I walk into a room full of screeching 9 yr olds. Watch them settle into their desks, look up and start murmuring “english time teeeeechaaa??”, I can’t help but smile………
I wasn’t always smiling. This exact moment would have left me with a panic attack and a chunder. If I tried to do this 2 years ago, I would have a petrified grimace on my face combined with a childhood stutter and a lot of ums and ehrs. I would feel almost ill If had to stand in front of more than 10 people and say something.
You see I was terrified of public speaking – “was” being the key word..
Never being good at talking in public led me to a few horrendous orals and disastrous 21st speeches. I stopped being asked and it suited me just fine, I would have been happy if I never had to do another speech or presentation in my whole life… This all changed in December 2012.
I sat slumped, broken with tears, all giving away that I was not OK. All I wanted to do was stand up in front of these 100+ odd people and tell them what an amazing person my best friend was. Many times I contemplated standing up there. A furious battle going on in my head but in the end I sat in my chair, defeated, broken, eyes downcast and completely lost and disappointed in myself.
Candice Molzen changed my life in so many ways. She was my best friend, my confidant, my supporter, my accomplice and my favourite person in this world. In all the ways that Candice changed my life, it was in her death that changed it the most. As a person who would seize every day and squeeze as much life as you possibly could it, she lived a lifetime in her short 22 years on this earth. Its that attitude that made her contagious, a simple smirk and one look from her blue eyes would get you to do most things. I always knew if you saw Cands you would be going on some epic adventure somewhere.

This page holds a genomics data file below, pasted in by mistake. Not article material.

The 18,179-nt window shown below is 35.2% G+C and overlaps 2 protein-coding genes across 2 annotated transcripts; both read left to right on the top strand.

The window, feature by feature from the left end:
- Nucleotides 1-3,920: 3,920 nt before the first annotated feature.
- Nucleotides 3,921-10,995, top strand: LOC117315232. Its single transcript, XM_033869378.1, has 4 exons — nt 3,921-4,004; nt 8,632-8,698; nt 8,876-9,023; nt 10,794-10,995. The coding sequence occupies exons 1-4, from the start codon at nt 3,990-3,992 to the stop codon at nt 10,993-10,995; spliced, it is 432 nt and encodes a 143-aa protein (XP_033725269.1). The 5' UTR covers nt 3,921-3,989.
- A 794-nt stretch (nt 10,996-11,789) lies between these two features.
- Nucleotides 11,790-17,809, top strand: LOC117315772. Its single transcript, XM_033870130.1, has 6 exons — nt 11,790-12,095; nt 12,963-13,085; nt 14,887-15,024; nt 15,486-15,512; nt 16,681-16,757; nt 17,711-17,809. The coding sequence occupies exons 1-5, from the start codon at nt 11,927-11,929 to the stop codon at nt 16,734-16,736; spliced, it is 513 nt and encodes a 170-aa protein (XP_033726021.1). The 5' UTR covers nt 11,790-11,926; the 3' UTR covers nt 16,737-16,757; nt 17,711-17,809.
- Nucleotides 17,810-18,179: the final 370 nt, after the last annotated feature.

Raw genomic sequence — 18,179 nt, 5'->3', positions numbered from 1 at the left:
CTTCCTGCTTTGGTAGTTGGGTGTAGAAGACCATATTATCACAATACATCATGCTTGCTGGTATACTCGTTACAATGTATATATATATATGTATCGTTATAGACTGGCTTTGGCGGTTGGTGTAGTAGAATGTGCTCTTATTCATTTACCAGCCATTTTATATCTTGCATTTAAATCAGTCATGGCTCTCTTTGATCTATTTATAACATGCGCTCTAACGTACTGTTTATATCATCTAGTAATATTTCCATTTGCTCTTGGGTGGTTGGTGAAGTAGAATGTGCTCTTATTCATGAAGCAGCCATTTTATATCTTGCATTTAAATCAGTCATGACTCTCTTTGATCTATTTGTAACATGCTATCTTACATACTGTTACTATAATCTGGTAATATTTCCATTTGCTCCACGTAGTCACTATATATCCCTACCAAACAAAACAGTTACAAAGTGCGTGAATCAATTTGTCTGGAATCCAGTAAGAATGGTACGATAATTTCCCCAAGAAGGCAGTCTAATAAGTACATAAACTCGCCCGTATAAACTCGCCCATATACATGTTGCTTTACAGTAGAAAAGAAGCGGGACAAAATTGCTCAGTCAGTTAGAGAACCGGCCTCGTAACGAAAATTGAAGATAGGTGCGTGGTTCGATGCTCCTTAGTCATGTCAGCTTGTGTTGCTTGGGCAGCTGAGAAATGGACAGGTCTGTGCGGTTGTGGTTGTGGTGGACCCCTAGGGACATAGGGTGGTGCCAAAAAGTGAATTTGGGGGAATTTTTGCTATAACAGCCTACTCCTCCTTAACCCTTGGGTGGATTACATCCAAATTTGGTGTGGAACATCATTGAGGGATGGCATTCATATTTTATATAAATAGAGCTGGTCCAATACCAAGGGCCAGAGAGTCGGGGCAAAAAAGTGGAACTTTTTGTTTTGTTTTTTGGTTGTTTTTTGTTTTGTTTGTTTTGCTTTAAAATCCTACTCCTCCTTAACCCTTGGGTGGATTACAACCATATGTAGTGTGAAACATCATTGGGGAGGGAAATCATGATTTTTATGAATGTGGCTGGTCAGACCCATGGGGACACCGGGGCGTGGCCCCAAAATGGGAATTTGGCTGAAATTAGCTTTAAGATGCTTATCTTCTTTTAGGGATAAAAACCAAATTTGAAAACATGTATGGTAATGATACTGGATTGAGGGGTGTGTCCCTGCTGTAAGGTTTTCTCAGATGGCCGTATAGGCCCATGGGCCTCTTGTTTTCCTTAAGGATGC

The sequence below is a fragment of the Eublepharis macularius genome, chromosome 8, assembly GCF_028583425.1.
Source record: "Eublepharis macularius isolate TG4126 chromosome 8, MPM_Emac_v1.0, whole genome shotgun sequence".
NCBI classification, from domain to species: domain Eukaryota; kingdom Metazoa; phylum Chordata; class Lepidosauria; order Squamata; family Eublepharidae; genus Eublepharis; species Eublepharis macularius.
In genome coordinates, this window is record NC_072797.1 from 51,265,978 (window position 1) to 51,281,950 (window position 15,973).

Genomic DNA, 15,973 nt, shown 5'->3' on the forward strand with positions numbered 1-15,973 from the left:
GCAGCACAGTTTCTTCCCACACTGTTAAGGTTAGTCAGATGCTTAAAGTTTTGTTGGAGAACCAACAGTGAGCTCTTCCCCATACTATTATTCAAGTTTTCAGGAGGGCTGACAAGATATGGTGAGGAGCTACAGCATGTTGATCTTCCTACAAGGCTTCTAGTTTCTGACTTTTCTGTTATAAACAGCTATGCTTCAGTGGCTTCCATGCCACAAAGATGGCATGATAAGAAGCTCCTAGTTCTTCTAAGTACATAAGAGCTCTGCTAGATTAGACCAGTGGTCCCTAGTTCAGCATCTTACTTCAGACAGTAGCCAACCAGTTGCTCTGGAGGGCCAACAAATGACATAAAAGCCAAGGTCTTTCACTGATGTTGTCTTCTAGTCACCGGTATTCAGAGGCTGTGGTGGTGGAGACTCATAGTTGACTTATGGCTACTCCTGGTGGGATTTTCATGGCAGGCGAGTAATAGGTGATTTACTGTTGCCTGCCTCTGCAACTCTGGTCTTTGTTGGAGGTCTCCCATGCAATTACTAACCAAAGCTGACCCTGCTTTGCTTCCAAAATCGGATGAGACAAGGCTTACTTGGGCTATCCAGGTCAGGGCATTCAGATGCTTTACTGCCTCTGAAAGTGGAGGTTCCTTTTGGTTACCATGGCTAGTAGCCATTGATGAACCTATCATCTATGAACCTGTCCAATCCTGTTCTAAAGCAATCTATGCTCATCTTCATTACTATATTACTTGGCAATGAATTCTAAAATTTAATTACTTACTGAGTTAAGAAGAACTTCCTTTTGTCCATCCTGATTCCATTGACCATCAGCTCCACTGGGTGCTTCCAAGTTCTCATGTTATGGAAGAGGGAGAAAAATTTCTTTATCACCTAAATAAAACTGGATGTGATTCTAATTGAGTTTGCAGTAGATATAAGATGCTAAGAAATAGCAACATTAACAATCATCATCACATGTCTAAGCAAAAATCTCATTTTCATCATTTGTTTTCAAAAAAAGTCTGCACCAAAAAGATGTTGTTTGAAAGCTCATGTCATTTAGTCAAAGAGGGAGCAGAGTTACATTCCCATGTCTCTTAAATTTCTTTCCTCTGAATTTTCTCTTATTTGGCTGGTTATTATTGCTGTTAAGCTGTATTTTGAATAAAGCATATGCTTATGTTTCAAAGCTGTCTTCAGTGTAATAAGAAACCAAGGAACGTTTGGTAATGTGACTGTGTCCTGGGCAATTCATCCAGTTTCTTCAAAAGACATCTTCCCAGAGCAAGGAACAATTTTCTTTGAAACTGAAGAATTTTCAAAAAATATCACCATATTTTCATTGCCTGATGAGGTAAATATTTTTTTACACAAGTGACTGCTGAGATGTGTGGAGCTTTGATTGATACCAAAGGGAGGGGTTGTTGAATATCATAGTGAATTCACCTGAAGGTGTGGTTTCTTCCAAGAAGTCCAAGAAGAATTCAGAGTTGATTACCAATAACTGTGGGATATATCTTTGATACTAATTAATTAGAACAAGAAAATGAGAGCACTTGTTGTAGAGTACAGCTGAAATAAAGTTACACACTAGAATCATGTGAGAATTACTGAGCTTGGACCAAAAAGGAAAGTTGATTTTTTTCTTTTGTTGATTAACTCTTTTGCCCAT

Candices’ passing made me realize that I didn’t want be that guy who would never do a presentation. The guy to never talk in front of a crowd and share a story, inspire or testify how amazing someone is.
I knew she would look at me and say “ag man, just go do it” and that’s all it would take from her. Because I knew whatever happened, it would be discussed, dissected and laughed about and we would be on to the next “ag man, let’s just go do it” moment.
My first week back in Cape Town I took up my dads advice and enrolled in E & Y Toastmasters. Why I chose the breakfast club out of the many clubs in Cape Town still baffles me. I never once had a breakfast there, not because it wasn’t delicious or I wasn’t hungry. But because every time I thought of food and the prospect of standing up, and talking to these people, an image of me projectile vomiting over (wich I am really good at) these people haunted me.
I did some speeches, not very well but received great feedback and would come back once a week to try and hone my skills some more. Juggling my final year at varsity, a full-time job, toastmasters then took a backseat. I found that I was still nervous after every time I had to stand up and try hold their attention for two minutes. After a few speeches and one critical feedback I decided subconsciously, not to go back.
So now I could maybe talk in front of people, if I was asked, but I hadn’t conquered my fear. I could tell better stories and hold engagement, but I wanted to inspire, I wanted to change lives when I spoke and above all I didn’t want to be scared. Public speaking wasn’t something I conquered and I knew it, but I felt I had made an OK improvement. I had embraced my fear and sought to try defeat it.
It was a year later I sat on the phone to a client, he was telling me how amazing Thailand is and he was going to blow off the Ski holiday I was trying to sell him. I wanted to go to Thailand too, and I also wanted to ski. The whole reason I got into Travel was, so that I could do that. But the once a year was not good enough for me. I looked into going abroad my choices being; working on a ski season, a culture visa and internship in the states or a teacher in Asia.